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After two years, missionary fleet replacement underway

By July 10, 2012

Indonesia (MNN) — New Tribes Mission has great expectations
for this month.   

The aviation program's first Kodiak aircraft is finally on its way to overseas service. It's currently in
Wichita, Kansas, being prepped for the ride over. NTM's Jim Sims says, "We're hoping that
on the 16th of this month, this aircraft will be headed over to Indonesia. This
will be our first Kodiak going into service, and we're very excited about
that."

Four years ago, an AV gas scarcity forced a switch to the
cheaper jet fuel, which also forced a decision to replace NTM's fleet of 14 planes. Raising money for the project seemed like an
overwhelming task with each aircraft costing over half a million dollars apiece. 

A special deal with Quest Aircraft meant that out of every 10 planes sold, one
was provided for missions at a significant discount. NTM
raised money for the first plane. In the
Spring of 2010, the first of 14 Kodiak airplanes NTM ordered was dedicated at a
ceremony at the ministry headquarters in Sanford, Florida. 

Why has it taken two years to get from dedication to
service? Sims explains that the need changed.
"Indonesia has some areas that have
not had aviation service in years. We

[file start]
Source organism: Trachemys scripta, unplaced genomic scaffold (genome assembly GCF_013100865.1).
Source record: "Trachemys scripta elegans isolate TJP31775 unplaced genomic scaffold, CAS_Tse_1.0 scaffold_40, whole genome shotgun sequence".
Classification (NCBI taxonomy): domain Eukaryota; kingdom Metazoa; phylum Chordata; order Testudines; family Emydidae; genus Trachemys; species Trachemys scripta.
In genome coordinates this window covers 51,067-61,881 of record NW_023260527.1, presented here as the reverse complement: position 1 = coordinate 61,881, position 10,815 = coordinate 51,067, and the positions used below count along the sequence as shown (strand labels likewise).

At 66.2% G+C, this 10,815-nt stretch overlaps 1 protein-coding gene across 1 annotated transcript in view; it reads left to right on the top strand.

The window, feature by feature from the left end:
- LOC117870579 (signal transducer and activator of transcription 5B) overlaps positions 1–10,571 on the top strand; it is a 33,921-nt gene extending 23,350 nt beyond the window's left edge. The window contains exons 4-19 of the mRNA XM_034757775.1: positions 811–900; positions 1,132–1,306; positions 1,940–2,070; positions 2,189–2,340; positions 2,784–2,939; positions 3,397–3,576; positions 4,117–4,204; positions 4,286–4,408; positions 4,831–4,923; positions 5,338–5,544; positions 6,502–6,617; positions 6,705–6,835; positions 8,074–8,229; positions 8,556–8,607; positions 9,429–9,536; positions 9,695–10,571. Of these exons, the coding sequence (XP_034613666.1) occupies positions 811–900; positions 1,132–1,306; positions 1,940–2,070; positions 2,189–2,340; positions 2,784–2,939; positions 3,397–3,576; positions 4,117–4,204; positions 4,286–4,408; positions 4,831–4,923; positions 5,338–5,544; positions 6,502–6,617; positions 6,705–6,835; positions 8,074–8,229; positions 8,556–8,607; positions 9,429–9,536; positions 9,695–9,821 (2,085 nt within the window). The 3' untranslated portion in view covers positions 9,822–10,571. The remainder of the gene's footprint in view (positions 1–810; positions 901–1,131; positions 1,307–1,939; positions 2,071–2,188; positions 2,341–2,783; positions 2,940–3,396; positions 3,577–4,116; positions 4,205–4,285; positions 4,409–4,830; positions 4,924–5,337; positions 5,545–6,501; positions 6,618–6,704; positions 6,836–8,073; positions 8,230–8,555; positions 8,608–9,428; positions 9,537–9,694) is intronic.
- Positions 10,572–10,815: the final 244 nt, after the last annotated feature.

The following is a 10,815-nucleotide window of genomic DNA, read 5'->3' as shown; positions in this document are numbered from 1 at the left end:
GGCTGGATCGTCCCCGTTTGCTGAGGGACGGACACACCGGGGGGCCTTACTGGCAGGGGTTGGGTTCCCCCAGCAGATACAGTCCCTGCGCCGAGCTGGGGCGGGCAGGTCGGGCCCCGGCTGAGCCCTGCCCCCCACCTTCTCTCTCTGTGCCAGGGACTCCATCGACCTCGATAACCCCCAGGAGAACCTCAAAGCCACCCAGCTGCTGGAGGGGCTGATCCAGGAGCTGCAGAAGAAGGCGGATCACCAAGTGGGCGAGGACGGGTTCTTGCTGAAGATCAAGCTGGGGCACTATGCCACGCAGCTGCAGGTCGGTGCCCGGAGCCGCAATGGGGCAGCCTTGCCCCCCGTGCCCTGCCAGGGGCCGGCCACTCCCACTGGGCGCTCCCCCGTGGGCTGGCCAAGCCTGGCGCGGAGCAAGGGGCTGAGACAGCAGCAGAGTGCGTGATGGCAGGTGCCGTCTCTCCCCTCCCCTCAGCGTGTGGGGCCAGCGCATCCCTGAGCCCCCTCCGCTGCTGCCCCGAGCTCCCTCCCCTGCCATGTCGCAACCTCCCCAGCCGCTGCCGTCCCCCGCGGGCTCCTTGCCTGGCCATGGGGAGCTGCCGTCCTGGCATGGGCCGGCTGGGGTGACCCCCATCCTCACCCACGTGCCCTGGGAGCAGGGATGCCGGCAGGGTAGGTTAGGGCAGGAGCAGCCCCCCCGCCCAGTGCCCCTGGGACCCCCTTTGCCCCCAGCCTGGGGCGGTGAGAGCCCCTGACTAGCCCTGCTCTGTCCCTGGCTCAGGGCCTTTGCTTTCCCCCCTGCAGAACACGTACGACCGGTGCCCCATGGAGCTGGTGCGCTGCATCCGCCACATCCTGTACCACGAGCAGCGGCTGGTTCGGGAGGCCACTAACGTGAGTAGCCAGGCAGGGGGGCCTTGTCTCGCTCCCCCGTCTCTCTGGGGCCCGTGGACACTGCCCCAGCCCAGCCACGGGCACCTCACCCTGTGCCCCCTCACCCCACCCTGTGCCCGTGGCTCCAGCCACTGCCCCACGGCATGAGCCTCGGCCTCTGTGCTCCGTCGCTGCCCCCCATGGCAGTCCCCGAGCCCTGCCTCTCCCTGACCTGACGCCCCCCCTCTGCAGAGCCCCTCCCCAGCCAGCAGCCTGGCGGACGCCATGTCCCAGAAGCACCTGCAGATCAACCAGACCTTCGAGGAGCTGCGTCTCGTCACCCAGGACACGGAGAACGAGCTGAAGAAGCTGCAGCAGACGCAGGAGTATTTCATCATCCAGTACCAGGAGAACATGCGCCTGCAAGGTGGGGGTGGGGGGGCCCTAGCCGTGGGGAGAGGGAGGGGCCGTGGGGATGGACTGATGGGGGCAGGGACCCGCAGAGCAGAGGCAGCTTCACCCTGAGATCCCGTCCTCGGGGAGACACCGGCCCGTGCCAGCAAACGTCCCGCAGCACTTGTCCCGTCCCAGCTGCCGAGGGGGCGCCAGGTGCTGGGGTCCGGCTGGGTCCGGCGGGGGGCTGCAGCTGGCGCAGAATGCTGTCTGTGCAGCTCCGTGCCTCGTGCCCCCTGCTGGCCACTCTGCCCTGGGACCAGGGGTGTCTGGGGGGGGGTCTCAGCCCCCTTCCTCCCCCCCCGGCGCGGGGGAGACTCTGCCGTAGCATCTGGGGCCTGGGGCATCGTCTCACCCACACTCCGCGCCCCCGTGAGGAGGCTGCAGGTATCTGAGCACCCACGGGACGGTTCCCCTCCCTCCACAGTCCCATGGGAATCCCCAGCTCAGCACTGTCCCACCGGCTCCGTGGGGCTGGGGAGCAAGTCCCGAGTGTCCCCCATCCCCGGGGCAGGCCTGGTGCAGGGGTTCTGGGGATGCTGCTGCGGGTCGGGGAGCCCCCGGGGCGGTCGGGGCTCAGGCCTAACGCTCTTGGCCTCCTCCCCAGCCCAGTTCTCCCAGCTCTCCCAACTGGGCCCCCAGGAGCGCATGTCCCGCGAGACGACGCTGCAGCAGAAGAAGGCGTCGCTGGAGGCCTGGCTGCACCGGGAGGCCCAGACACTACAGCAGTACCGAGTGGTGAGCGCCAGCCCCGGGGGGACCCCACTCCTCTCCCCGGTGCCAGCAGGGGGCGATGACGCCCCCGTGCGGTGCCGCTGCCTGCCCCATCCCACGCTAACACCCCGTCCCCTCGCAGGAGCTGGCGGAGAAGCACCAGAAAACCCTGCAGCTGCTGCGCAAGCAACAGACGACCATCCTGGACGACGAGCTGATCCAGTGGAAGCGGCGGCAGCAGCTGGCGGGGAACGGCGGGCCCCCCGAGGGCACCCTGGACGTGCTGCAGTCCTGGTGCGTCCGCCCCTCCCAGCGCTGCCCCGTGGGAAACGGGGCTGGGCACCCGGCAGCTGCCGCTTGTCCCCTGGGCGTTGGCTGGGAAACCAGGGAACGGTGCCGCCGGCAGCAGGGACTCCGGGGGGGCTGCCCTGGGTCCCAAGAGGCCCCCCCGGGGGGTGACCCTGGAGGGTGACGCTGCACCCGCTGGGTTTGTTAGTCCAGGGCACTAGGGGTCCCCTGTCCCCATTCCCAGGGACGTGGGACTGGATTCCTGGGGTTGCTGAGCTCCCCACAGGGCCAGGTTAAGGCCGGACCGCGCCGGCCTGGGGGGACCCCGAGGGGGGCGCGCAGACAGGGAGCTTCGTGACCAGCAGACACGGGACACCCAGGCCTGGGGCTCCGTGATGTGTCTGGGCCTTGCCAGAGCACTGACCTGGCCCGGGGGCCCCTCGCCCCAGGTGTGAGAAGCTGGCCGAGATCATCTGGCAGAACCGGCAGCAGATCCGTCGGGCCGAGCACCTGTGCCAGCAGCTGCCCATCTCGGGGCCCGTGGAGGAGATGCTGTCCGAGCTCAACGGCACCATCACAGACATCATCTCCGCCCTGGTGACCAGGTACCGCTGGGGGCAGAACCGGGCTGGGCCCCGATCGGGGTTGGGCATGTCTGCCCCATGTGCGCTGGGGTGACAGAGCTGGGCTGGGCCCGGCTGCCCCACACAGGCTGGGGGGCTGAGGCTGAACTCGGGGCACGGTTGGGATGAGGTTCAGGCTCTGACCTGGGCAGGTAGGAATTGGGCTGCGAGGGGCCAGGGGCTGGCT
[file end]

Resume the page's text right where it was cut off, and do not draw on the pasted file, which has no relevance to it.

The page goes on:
have new believers in some of these areas."

The plane was originally destined for service in Papua New
Guinea. However, with the new believers
in Indonesia, there had to be some way to get a team there who could disciple
and teach. That meant tools and translation projects. The issue, says Sims, was location. "We
had some people in Indonesia that were 
in very remote places, and we were going to need to fly over large amounts
of open ocean with a single engine airplane (Cessna 206). We just said, 'Ya know,
this is not the best.'"

The Kodiak is significantly larger than the Cessna, and the
change of plans meant quick alterations to things like hangars and airstrips. The Indonesian government owns those
airstrips, and widening them meant getting permits and permission. Enter: red
tape. Sims says, "The government
had to actually give us permission to import the aircraft. Then, the governor
of the province had to give his blessing. Then we wanted to bring it in duty
free and import customs free, which was a huge item, and it took a long time to
do all of that."

The new airplane will mean fewer complications in a crucial
aspect of ministry. As the Kodiak can
carry more people and cargo, this means missionaries and missionary aviators
alike no longer have to take as many trips. 

There's still a lot of work to do in the meantime. The team will need to
construct a new hangar to house the plane, and flights aren't stopping. Sims says, "In the day of the smartphone
and all the communication aids that we have, it's hard to imagine that there are still people that have never
heard about Jesus. But that is the case, and these people are located in some
very remote locations."

Aviation saves mission and translation teams weeks of travel into an untamed
jungle interior. That time is better
spent doing language and culture study for the purpose of church planting. "We
feel very privileged to be a part of that and to be able to help the
missionaries get in to where they can actually start to learn the language, learn
the culture, [and] prepare their lessons."

Please pray for the aviation team to remain encouraged as
they work through this transition time, and for the health of those in the
tribes.

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